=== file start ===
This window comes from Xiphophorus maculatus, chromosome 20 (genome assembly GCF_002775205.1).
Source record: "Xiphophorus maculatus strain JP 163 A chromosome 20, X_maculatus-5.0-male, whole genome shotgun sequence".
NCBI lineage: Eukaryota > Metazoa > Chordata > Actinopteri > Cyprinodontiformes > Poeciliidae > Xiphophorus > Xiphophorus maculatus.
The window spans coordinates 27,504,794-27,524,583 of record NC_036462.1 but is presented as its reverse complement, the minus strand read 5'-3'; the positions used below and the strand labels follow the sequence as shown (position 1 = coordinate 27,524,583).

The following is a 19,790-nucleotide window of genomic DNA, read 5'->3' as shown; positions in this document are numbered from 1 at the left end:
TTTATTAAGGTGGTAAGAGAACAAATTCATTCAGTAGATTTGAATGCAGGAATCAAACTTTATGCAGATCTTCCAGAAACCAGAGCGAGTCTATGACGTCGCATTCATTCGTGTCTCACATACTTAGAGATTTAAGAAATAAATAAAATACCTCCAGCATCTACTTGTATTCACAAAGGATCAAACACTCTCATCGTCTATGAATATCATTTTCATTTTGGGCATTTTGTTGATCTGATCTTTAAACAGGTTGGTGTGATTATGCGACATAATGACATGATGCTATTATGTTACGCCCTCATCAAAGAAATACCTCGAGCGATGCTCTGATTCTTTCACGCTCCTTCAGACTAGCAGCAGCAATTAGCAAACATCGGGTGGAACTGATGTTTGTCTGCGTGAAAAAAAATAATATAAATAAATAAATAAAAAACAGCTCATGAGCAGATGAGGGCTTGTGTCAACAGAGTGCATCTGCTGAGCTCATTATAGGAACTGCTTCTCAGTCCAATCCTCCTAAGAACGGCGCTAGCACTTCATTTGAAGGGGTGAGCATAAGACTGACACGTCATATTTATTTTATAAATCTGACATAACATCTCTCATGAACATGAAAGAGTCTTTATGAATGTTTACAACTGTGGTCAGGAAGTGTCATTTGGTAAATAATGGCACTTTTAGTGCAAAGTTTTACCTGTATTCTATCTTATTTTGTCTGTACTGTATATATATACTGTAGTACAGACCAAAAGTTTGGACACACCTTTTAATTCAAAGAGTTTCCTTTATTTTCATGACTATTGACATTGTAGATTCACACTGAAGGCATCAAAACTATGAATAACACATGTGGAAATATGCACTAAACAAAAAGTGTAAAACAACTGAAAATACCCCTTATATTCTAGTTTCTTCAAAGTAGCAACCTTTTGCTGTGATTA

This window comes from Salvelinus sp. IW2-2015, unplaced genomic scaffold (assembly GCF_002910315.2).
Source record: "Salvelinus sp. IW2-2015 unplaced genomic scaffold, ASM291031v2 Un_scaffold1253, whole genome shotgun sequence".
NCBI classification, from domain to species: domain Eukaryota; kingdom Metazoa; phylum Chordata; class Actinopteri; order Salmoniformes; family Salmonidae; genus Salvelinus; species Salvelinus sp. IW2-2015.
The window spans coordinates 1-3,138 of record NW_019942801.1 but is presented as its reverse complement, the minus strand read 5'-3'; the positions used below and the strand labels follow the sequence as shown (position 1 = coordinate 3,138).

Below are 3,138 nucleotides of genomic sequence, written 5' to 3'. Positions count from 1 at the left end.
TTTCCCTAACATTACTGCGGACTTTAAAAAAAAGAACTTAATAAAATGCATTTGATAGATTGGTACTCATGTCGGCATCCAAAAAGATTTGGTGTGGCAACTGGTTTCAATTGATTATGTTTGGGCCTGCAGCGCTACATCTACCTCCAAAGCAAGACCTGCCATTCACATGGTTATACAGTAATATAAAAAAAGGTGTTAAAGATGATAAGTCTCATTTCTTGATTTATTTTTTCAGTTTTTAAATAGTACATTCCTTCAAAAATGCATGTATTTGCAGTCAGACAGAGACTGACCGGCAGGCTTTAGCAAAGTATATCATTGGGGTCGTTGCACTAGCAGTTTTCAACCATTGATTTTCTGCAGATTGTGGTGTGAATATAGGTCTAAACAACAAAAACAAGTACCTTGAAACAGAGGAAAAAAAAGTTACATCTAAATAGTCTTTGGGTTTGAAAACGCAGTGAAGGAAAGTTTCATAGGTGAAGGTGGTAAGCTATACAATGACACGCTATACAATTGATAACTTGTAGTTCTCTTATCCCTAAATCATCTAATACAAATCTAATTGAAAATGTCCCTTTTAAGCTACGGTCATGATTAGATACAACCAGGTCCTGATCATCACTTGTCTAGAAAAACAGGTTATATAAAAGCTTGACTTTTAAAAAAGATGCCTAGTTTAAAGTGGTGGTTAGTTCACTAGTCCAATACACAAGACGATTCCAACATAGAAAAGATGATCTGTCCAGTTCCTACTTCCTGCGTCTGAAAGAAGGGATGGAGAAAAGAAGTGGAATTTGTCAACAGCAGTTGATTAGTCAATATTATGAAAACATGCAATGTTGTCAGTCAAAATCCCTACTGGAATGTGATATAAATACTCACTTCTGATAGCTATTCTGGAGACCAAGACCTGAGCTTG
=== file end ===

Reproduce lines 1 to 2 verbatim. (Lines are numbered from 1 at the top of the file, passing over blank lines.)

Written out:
This window comes from Xiphophorus maculatus, chromosome 20 (genome assembly GCF_002775205.1).
Source record: "Xiphophorus maculatus strain JP 163 A chromosome 20, X_maculatus-5.0-male, whole genome shotgun sequence".